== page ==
The Bank of England's base rate has been at its record low of 0.5 percent for over three and a half years (Reuters)
Bank of England policymakers have held off of increasing their £375bn stimulus programme and kept the key rate steady at its record-low of 0.5 percent at their November meeting.
The rate-setting monetary policy committee (MPC) is expected to extend quantitative easing (QE) by £50bn in the coming months, but some members have indicated that they want to see how much impact their two credit easing schemes have on the British economy first.
Under the stimulus programme, called the asset purchase facility, the Bank buys up gilts from the market in order to improve liquidity.
"It is likely that some recent positive economic data and deepening scepticism within the MPC about the effectiveness of further gilt purchases, has tipped the balance in favour of keeping policy on hold this month," said Anna Leach, head of economic analysis at the Confederation of British Industry.
"Though we expect a modest pick-up in economic momentum through 2013, further QE remains on the table should conditions deteriorate, particularly if ongoing risks in the global economy remain unresolved."
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The Bank's two credit easing schemes, launched in early summer, offer financial institutions cheap loans in an effort to encourage lending to the real economy of consumers and smaller businesses, by increasing the amount of affordable credit.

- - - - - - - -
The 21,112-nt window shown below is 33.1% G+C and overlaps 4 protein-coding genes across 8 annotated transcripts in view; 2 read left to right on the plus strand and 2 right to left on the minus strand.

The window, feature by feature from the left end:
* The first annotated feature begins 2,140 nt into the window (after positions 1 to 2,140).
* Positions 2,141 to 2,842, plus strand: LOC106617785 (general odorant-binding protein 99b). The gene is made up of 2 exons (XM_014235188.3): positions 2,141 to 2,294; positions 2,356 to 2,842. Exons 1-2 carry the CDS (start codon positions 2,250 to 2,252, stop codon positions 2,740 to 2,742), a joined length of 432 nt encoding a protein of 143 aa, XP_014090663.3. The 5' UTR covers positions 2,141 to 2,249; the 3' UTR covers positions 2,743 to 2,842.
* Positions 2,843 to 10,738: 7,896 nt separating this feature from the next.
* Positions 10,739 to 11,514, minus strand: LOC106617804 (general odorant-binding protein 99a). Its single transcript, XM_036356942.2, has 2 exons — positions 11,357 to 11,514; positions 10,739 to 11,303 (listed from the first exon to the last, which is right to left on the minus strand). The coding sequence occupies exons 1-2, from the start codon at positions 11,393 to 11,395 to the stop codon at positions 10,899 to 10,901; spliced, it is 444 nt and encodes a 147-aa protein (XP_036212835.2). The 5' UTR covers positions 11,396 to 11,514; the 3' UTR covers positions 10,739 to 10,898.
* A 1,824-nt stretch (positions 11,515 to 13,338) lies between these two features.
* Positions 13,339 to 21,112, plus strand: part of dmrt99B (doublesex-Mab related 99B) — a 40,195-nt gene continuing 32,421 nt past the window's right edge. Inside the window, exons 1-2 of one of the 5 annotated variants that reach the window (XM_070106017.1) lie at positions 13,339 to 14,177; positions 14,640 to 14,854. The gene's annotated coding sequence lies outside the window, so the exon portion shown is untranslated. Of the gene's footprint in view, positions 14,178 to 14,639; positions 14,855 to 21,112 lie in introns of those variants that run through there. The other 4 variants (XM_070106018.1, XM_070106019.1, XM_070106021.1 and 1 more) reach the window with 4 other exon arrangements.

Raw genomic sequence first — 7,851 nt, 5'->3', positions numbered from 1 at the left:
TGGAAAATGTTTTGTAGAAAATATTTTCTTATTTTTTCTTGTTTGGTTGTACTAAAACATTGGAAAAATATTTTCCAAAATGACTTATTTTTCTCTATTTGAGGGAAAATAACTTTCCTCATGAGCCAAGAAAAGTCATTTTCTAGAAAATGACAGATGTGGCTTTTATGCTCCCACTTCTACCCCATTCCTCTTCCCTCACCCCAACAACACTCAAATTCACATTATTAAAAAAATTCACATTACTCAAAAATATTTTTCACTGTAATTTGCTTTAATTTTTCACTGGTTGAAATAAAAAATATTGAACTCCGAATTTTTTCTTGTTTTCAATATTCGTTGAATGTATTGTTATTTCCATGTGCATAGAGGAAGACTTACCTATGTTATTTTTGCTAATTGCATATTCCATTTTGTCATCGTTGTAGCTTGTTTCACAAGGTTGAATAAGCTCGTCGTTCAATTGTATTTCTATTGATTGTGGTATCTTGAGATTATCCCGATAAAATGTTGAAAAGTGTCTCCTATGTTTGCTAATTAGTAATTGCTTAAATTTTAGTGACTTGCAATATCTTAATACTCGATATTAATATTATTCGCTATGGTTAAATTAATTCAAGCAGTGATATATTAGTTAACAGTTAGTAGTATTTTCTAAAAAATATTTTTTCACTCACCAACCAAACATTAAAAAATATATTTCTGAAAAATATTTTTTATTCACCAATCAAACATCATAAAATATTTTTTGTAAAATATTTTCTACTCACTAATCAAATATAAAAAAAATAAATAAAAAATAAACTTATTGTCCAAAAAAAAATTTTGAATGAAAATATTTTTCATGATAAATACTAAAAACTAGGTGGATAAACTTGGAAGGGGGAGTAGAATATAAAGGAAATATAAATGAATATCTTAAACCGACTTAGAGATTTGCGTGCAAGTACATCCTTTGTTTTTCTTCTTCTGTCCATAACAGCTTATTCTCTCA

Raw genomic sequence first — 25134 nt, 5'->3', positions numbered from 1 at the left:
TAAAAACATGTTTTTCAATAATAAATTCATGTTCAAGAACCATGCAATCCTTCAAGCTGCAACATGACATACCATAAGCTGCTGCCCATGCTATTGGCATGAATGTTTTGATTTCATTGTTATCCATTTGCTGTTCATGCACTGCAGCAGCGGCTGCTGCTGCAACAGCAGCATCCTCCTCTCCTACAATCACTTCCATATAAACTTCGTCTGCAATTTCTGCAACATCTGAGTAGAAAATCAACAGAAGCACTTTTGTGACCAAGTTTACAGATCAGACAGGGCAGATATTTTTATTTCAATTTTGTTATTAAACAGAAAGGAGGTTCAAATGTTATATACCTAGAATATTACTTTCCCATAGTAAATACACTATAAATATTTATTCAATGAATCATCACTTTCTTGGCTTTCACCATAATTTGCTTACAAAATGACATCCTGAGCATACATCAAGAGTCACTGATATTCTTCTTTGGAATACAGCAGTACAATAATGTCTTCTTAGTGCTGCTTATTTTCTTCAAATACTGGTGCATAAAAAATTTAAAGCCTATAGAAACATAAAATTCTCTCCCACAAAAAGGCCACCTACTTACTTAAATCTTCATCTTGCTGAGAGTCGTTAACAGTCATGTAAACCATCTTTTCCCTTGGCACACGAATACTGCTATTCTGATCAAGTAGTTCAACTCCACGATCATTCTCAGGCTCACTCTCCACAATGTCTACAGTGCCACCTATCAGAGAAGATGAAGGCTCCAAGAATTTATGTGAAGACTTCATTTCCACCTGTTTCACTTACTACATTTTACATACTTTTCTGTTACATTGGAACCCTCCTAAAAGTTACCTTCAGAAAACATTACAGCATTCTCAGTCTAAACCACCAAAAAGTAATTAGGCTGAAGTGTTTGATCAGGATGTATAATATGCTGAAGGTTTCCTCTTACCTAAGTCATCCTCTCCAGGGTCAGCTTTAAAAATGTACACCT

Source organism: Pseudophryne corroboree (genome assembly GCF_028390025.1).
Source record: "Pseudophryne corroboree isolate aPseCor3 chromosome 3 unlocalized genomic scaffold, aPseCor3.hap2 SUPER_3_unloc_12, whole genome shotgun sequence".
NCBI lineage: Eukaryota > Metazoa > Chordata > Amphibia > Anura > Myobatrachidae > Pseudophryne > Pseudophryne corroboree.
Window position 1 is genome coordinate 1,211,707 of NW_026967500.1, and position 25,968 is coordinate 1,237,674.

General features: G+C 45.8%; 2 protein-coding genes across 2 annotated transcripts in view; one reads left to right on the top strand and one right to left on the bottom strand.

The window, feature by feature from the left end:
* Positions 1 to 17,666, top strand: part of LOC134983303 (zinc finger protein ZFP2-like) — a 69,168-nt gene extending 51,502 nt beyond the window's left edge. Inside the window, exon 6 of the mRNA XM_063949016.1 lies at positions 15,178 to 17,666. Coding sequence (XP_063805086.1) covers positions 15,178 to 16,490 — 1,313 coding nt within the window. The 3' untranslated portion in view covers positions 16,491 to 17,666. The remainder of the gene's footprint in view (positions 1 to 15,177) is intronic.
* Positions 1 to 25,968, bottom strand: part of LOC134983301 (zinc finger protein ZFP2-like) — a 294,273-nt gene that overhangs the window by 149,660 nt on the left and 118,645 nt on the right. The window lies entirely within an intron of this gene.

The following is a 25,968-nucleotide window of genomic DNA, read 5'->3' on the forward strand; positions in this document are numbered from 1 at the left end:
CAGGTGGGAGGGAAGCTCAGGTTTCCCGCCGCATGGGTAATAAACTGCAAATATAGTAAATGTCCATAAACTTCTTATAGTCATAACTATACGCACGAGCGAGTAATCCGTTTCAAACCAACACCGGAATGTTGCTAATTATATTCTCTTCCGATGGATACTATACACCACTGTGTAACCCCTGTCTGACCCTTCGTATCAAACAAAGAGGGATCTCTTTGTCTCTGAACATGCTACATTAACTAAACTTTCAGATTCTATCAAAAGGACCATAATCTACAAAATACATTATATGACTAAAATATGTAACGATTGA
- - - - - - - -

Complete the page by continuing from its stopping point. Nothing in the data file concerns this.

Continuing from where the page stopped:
A credit crunch is perceived as one of the major reasons the economy is struggling to recover from the financial crisis.
Britain's economy bounced back by 1 percent in the three months to the end of September after three quarters of the longest double-dip recession since the Second World War.
A positive base effect helped bloat the GDP figure after anomalous lost output from an additional public holiday for the Queen's Diamond Jubilee weighed on the headline figure in the second quarter.
London 2012 also gave the economy a slight lift in the third quarter.
Despite exiting recession, there are signs at the beginning of the year's final quarter that this apparent rebound is a mirage in the UK's economic desert.
Private industry data from the service sector, which represents around three quarter of the whole economy, showed growth slowing to near zero in October.
Similar research for the manufacturing and construction sectors also paints a glum picture ahead of Christmas.
Construction is heading for a "long, dark winter" according to industry researcher Markit, as manufacturing continues its decline.
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